Classroom Comfort is Key for Student Success


Maggie Childers

As some Novato High teachers pioneer new classroom set-ups and designs, it is important to examine why this is being done, how it can help students who learn differently, and if it should be fully implemented throughout campus. 

Many teachers are experimenting around Marin with classrooms that lack the traditional desk and dry-erase board dynamic, which is the typical classroom given the funding the schools receive. However, some set-ups have included bean bags, hanging chairs, large tables, stools, couches, plushy chairs, lawn chairs, and standing desks. Using some of these varied sitting arrangements can not only liven up the classroom but the students within them as well.

Many students who learn in non-traditional classroom atmospheres have had positive reactions to the modernized settings. 

“The atmosphere is really welcoming, comfortable, and a healthy, happy place to be in. It’s not just strict, like the curriculum, so we can have a fun time in class,” said sophomore Jayden Anderson.

Research done by the University of Wisconsin shows that furniture in a classroom is directly linked to a student’s behavior. The study claimed that depending on the lesson as well as the personality of the teachers, different arrangements were suited better for certain students.  

Social studies teacher Jason Searle, whose classroom is filled with bright yellow bean bags in the back, a wide TV in the front, and large tables in the middle, described why he chose this layout for his classroom and how it benefits his students.

“This has to be about creating a classroom culture. I think it only works with the personality of the teacher. In my class, I want students to come in and feel comfortable even though in AP Euro we’re going to go into a lot of detail. I want you to feel part of the culture; it’s also easier to do Socratic seminar quickly, you move around easily,” said Searle.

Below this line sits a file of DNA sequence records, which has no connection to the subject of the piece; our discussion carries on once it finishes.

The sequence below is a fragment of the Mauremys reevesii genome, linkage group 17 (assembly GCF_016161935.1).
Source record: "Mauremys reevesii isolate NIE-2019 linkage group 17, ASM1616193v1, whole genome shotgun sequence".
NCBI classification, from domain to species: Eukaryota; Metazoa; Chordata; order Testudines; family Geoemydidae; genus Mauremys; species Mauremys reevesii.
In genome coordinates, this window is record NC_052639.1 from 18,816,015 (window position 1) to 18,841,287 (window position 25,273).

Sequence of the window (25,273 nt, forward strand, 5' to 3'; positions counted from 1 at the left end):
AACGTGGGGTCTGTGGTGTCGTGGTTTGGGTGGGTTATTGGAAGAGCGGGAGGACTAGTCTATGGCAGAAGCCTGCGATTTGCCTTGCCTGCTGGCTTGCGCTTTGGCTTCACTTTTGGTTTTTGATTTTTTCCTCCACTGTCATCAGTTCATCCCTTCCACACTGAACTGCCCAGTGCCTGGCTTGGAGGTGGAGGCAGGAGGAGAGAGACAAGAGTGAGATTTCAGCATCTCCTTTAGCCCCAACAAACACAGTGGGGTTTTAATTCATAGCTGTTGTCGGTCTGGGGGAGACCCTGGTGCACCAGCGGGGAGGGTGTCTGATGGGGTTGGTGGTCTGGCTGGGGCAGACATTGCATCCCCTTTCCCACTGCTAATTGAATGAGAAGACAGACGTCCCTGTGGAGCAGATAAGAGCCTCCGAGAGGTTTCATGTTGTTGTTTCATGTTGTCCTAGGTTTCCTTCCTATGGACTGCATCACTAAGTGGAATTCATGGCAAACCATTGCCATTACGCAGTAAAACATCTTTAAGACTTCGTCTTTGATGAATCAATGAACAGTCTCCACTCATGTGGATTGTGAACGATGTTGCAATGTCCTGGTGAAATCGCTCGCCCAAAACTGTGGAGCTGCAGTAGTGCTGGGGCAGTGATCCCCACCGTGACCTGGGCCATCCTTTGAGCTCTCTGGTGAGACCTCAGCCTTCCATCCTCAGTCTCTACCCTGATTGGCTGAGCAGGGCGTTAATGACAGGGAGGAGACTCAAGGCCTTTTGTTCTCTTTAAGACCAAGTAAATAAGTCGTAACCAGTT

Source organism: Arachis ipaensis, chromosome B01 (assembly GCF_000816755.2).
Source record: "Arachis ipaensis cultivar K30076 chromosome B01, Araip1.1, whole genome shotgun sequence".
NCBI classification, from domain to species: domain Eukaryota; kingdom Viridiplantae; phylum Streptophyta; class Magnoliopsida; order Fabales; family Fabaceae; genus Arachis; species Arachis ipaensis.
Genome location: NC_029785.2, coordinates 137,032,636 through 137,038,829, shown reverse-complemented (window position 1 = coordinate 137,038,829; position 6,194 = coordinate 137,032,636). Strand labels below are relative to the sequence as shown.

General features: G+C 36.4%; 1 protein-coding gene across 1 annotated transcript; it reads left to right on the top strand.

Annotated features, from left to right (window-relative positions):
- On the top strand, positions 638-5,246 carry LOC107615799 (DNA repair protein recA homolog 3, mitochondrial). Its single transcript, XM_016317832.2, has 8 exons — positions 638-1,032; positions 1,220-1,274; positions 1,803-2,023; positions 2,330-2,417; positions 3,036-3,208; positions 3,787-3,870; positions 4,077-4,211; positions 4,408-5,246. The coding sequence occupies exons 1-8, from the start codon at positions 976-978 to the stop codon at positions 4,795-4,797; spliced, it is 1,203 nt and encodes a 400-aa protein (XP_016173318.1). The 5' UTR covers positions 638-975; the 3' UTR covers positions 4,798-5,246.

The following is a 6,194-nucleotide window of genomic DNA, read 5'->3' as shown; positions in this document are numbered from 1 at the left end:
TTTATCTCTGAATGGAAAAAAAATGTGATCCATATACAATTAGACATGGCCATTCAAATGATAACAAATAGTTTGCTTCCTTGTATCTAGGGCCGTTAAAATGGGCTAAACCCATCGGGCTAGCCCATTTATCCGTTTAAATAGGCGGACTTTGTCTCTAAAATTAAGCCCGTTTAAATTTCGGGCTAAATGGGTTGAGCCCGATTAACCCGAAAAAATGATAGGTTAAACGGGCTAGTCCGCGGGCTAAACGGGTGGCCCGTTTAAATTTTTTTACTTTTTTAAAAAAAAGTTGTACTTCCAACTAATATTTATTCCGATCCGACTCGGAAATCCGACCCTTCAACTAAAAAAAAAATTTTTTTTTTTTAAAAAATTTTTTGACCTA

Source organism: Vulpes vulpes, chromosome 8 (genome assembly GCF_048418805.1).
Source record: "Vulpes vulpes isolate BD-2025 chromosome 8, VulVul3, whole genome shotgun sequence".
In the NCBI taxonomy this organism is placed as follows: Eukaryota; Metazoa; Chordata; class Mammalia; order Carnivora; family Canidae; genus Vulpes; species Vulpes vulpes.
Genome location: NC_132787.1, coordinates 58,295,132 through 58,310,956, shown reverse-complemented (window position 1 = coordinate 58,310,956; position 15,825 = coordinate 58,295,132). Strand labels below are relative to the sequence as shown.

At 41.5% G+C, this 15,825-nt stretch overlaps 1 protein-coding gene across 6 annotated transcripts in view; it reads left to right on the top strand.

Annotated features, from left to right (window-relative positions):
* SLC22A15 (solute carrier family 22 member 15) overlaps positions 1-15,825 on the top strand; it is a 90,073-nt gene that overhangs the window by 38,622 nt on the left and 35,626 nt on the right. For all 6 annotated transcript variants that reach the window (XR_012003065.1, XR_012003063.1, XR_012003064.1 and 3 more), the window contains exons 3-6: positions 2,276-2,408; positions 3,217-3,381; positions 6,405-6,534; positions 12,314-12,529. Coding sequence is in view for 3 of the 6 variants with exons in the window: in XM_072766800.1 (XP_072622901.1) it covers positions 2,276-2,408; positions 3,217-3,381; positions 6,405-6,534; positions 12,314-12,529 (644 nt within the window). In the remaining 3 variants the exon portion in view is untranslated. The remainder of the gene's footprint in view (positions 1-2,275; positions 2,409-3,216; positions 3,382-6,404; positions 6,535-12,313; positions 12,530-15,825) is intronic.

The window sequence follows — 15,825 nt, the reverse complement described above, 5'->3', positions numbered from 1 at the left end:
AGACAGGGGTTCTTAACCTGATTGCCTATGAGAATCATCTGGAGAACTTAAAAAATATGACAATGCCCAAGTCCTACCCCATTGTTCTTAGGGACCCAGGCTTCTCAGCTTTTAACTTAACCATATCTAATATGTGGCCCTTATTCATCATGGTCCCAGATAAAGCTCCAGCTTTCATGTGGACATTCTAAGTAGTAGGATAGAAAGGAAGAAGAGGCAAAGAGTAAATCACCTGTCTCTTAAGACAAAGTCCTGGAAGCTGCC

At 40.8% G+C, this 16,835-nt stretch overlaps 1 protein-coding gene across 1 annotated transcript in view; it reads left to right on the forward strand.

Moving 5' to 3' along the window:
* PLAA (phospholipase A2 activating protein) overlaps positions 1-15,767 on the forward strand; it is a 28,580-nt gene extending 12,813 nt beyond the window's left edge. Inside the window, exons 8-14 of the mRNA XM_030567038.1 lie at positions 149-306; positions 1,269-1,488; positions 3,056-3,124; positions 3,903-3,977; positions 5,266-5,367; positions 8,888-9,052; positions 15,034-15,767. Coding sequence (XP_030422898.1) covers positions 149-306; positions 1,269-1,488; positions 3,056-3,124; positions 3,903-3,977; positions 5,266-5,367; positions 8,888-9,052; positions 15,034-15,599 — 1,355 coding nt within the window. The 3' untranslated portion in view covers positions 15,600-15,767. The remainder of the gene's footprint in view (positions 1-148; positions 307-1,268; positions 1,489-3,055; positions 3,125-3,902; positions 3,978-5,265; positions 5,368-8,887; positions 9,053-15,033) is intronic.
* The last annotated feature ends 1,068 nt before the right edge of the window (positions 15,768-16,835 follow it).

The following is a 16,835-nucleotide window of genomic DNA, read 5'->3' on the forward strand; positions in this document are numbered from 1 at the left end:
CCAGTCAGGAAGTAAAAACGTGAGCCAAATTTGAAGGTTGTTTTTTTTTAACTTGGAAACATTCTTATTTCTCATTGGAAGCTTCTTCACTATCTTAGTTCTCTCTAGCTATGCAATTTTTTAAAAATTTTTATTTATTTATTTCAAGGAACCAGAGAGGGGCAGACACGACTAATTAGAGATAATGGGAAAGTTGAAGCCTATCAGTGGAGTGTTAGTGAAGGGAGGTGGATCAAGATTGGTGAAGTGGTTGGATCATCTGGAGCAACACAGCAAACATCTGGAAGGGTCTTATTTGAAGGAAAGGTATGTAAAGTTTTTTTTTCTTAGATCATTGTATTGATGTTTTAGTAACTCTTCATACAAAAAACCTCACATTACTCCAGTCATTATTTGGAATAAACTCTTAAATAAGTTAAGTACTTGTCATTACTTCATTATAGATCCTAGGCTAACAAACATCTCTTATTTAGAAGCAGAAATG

Searle also mentioned how the classroom benefits the students. 

“I like that it gives people options. If you want to teach people how to be the best version of themselves as a student, you have to give them options on how they can be a student in a classroom,” he said.

In 2015, Vallecito Elementary School in San Rafael was the first school in the country to have standing desks in almost all of their classrooms. The standing desks were intended to help those who fidgeted in desks, and the results were positive and students loved the change. The standing desks proved one thing; those who learn differently or have trouble focusing need ways to improve their classroom learning.

Alternative classroom furniture can create atmosphere variety and uniqueness, allowing the kids to feel like they have a choice when coming to school. For students, sometimes choosing how or where you sit can greatly improve your mood and work efficiency. This is due to an increased comfort level and sense of freedom, which is not always offered in a traditional classroom setting.

Funding for furniture other than standard desks is difficult, but not impossible. Just this year, a math teacher at Novato High, Kaila Budwell, received funding for better desks for her students. Although she opted for a more traditional setup, she hopes to have a more creative and active classroom once the portables are moved. 

Many teachers are thinking about switching to a more varied classroom. A place with colorful beanbags, quirky chairs, couches, and more. Not only is this proven to increase productivity, but it continues to help schools and teachers bridge the gap between conventional learners and unorthodox ones.